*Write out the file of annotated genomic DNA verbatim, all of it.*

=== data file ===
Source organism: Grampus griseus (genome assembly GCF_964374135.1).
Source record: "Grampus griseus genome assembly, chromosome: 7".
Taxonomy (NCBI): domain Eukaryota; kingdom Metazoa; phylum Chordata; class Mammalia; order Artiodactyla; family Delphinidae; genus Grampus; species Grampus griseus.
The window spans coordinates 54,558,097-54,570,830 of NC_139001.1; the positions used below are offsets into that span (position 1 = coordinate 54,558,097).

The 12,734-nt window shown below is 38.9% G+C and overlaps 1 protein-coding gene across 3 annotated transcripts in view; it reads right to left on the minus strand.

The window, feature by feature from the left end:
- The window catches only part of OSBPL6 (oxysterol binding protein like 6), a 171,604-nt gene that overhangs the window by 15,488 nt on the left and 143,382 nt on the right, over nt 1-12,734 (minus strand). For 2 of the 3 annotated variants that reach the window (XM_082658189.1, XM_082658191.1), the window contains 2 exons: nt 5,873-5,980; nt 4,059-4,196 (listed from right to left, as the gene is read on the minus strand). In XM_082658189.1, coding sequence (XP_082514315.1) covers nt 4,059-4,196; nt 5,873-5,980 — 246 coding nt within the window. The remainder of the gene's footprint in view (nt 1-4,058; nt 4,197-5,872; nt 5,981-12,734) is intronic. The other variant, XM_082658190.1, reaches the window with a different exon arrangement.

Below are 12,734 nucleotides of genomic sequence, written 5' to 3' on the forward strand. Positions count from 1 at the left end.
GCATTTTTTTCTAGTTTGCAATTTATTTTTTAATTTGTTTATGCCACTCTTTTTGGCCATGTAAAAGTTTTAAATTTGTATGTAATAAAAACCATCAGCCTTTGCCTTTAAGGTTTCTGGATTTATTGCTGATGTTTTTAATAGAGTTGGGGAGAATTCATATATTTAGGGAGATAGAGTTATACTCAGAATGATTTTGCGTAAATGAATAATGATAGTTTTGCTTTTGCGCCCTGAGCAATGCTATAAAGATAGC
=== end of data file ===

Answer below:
Source organism: Grampus griseus (genome assembly GCF_964374135.1).
Source record: "Grampus griseus genome assembly, chromosome: 7".
Taxonomy (NCBI): domain Eukaryota; kingdom Metazoa; phylum Chordata; class Mammalia; order Artiodactyla; family Delphinidae; genus Grampus; species Grampus griseus.
The window spans coordinates 54,558,097-54,570,830 of NC_139001.1; the positions used below are offsets into that span (position 1 = coordinate 54,558,097).

The 12,734-nt window shown below is 38.9% G+C and overlaps 1 protein-coding gene across 3 annotated transcripts in view; it reads right to left on the minus strand.

The window, feature by feature from the left end:
- The window catches only part of OSBPL6 (oxysterol binding protein like 6), a 171,604-nt gene that overhangs the window by 15,488 nt on the left and 143,382 nt on the right, over nt 1-12,734 (minus strand). For 2 of the 3 annotated variants that reach the window (XM_082658189.1, XM_082658191.1), the window contains 2 exons: nt 5,873-5,980; nt 4,059-4,196 (listed from right to left, as the gene is read on the minus strand). In XM_082658189.1, coding sequence (XP_082514315.1) covers nt 4,059-4,196; nt 5,873-5,980 — 246 coding nt within the window. The remainder of the gene's footprint in view (nt 1-4,058; nt 4,197-5,872; nt 5,981-12,734) is intronic. The other variant, XM_082658190.1, reaches the window with a different exon arrangement.

Below are 12,734 nucleotides of genomic sequence, written 5' to 3' on the forward strand. Positions count from 1 at the left end.
GCATTTTTTTCTAGTTTGCAATTTATTTTTTAATTTGTTTATGCCACTCTTTTTGGCCATGTAAAAGTTTTAAATTTGTATGTAATAAAAACCATCAGCCTTTGCCTTTAAGGTTTCTGGATTTATTGCTGATGTTTTTAATAGAGTTGGGGAGAATTCATATATTTAGGGAGATAGAGTTATACTCAGAATGATTTTGCGTAAATGAATAATGATAGTTTTGCTTTTGCGCCCTGAGCAATGCTATAAAGATAGC